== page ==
Posted by: W. E. Poplaski | August 1, 2009


by Robert Frost (1874 – 1963).


Mowing (1915)


There was never a sound beside the wood but one, 

And that was my long scythe whispering to the ground. 

What was it it whispered? I knew not well myself; 

Perhaps it was something about the heat of the sun, 

Something, perhaps, about the lack of sound—                                5

And that was why it whispered and did not speak. 

It was no dream of the gift of idle hours,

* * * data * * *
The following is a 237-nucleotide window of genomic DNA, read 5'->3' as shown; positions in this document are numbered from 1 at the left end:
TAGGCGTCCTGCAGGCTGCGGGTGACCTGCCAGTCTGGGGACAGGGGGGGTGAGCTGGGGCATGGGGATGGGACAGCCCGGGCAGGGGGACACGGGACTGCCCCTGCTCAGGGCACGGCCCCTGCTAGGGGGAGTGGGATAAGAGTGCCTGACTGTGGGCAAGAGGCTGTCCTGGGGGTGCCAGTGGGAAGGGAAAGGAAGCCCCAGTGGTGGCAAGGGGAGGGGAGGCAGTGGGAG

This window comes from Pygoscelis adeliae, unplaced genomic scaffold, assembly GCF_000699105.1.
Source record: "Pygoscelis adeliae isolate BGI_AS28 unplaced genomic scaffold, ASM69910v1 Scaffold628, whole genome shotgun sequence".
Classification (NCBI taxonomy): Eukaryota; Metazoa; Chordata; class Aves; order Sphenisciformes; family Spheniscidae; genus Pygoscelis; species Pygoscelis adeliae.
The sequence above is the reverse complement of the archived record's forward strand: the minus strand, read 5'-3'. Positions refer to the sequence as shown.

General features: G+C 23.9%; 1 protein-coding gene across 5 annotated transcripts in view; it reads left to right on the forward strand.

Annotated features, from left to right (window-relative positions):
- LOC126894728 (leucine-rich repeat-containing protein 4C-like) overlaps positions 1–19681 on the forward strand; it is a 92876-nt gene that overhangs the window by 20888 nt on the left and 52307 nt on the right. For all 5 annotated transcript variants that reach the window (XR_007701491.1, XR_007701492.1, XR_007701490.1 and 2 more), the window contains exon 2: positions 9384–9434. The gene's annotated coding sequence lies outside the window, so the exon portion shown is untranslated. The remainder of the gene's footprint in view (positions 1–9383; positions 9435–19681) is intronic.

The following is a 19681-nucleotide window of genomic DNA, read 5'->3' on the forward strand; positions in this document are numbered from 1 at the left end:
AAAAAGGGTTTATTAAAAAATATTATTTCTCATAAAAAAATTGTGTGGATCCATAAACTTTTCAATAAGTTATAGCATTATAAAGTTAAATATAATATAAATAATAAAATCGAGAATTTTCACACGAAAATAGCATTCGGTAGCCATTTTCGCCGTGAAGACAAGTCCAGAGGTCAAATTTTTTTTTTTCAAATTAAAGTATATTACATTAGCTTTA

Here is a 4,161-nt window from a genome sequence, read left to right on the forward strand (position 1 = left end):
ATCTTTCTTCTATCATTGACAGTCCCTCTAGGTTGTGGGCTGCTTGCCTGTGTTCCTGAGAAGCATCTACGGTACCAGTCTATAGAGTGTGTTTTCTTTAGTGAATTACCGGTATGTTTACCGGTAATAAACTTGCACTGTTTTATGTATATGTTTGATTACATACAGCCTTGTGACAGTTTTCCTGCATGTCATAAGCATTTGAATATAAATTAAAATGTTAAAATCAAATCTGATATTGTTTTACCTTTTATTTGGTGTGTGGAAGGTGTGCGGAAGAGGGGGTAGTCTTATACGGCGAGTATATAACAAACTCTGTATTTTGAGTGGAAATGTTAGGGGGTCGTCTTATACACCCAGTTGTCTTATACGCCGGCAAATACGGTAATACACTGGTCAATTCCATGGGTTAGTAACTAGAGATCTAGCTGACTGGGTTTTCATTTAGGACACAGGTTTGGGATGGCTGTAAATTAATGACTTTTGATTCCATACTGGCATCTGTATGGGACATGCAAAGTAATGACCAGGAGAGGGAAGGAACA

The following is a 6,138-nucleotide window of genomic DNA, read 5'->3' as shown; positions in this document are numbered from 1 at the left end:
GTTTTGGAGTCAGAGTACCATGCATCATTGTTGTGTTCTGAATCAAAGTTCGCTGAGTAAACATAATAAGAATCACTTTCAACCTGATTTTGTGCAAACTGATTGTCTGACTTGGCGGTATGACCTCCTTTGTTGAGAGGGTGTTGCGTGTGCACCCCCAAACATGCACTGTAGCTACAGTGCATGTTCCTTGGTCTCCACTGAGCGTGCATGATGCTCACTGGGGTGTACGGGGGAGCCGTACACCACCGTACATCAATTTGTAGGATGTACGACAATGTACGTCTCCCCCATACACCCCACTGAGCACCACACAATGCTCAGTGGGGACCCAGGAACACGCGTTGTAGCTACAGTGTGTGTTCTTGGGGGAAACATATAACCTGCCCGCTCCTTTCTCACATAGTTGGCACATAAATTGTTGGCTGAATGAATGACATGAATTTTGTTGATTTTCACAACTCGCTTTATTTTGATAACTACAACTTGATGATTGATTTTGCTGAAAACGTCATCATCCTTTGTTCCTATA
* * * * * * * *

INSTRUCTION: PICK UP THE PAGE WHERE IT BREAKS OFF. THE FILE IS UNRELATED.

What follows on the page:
Or easy cold at the hand of fay or elf: 

Anything more than the truth would have seemed too weak 

To the earnest love that laid the swale in rows—                            10

Not without feeble-pointed spikes of flowers 

(Pale orchises)—and scared a bright green snake. 

The fact is the sweetest dream that labor knows. 

My long scythe whispered and left the hay to make.



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